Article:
You sometimes make your luck and you sometimes chance on luck but however it comes I can tell you I’ve had a fair bit of it when it comes to tuition. The 20th century master, Captain John MacLellan, is one teacher who helped me a lot; he left a big impression. Of his many memorable pieces of advice one that stays close to the surface is this:
A while ago I happened across a great site, the University of California’s (Santa Barbara) Cylinder Preservation and Digitization Project. Here you can have a listen to any one of a vast array of mp3 recordings lifted from the university’s collection of almost 8,000 wax cylinders.
My friend (and electronic music-maker) Mikael Hansson just passed me a quote that I absolutely love.
“Play more things that make me dance around and less things that make me sit and look miserable in a plastic chair”
I’ve been going on for ages now about the standard competitive pipe band performance configuration, “the circle”. This arrangement makes no sense to me. Yeah, everyone can see the hands of the person leading the band, and that helps unison and timing of rhythmic transitions, but what about the many and varied down sides, the good reasons not to perform in a circle?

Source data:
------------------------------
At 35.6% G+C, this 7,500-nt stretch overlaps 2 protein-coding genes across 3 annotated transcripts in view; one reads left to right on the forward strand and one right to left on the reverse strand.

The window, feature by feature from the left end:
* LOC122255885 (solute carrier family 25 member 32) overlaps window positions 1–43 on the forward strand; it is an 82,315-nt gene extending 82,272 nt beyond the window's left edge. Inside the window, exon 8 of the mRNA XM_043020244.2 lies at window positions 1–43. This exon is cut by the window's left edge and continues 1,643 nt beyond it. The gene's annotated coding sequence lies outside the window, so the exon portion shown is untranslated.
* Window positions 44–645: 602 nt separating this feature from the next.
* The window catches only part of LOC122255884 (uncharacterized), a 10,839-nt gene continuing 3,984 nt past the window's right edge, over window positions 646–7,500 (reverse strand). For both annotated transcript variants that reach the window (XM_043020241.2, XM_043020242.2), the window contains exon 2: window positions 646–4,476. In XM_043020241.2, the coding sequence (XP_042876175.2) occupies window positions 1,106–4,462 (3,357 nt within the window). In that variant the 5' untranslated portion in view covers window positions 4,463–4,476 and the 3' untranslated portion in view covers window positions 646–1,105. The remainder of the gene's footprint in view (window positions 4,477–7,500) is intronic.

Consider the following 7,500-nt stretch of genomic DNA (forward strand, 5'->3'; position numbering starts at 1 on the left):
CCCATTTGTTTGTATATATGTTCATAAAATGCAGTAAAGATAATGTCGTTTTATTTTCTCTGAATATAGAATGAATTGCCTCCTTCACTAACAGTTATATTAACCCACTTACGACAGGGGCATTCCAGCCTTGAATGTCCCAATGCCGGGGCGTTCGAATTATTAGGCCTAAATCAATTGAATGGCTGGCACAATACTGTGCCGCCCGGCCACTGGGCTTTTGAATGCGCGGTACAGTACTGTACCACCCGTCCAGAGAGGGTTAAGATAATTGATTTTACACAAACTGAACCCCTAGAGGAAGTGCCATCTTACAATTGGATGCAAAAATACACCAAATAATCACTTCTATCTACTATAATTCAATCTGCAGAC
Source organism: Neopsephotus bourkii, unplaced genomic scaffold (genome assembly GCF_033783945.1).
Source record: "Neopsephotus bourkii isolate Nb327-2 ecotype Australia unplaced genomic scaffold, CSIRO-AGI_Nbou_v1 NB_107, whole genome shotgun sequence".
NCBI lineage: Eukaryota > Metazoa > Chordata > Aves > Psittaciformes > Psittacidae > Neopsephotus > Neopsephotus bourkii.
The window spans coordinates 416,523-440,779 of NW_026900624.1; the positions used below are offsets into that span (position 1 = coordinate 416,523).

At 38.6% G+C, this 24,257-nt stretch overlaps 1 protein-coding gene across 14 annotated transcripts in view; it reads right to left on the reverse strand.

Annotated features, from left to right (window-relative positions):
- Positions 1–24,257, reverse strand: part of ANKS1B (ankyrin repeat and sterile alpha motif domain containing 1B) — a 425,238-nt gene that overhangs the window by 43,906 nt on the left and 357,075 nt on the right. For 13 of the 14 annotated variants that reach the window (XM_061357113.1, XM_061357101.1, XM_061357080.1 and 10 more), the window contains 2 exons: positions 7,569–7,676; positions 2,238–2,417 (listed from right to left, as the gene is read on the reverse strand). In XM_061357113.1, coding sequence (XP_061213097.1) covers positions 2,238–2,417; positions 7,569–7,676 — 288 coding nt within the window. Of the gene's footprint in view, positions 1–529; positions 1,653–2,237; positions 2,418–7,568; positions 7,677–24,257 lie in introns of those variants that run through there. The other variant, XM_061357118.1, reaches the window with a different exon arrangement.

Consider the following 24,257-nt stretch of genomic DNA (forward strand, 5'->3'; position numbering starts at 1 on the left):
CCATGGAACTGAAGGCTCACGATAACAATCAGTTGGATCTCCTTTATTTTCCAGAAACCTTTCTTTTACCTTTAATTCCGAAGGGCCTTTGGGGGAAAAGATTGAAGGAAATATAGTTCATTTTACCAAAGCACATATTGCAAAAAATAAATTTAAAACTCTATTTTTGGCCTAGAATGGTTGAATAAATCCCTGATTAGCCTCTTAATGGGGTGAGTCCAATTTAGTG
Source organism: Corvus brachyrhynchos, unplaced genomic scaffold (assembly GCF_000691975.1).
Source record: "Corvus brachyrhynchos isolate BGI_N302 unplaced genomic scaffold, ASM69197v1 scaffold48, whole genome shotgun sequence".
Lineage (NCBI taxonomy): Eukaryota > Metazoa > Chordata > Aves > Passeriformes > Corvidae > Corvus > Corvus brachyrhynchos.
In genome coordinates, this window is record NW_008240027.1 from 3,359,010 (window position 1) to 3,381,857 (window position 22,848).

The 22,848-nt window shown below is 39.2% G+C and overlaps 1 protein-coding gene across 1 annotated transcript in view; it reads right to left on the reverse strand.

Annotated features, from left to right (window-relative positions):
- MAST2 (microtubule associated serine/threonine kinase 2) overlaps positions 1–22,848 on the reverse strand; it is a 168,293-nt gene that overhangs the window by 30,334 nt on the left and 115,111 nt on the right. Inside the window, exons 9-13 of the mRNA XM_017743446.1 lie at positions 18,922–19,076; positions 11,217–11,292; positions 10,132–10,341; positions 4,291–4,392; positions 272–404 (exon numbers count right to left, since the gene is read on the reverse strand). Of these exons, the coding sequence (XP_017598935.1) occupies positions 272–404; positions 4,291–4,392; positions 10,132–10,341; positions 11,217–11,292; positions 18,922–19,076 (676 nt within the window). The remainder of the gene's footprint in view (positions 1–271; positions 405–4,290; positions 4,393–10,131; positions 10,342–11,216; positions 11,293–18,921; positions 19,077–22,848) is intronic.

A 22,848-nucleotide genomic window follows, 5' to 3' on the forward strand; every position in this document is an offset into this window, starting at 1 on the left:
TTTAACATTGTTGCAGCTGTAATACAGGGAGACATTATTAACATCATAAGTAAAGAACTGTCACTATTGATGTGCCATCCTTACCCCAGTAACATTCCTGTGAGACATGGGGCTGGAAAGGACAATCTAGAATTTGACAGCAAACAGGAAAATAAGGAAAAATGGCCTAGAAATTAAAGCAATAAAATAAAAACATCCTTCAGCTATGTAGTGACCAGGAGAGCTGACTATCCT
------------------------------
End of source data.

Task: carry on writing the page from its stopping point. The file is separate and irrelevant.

I’ve had a couple of notes from people looking for “more jigs”. So for the jig hounds here is a 4-parted 6/8 jig, “Jenny Hazzard”, from “Old & New Tunes“, published 1995. I’ve played this in solo jig competitions with success and I’m pretty sure Peel Police Pipe Band played a couple of parts in a competition medley when I was PM in the mid 90s.
When I decided to start making recordings that went beyond a capella bagpipes a lot of good musical things started happening. One of the best? The chance was created to work with other, non-bagpipe musicians. One of the first musicians - and best – that I’ve worked with is fiddler and violin-playing maestro, Oliver Schroer.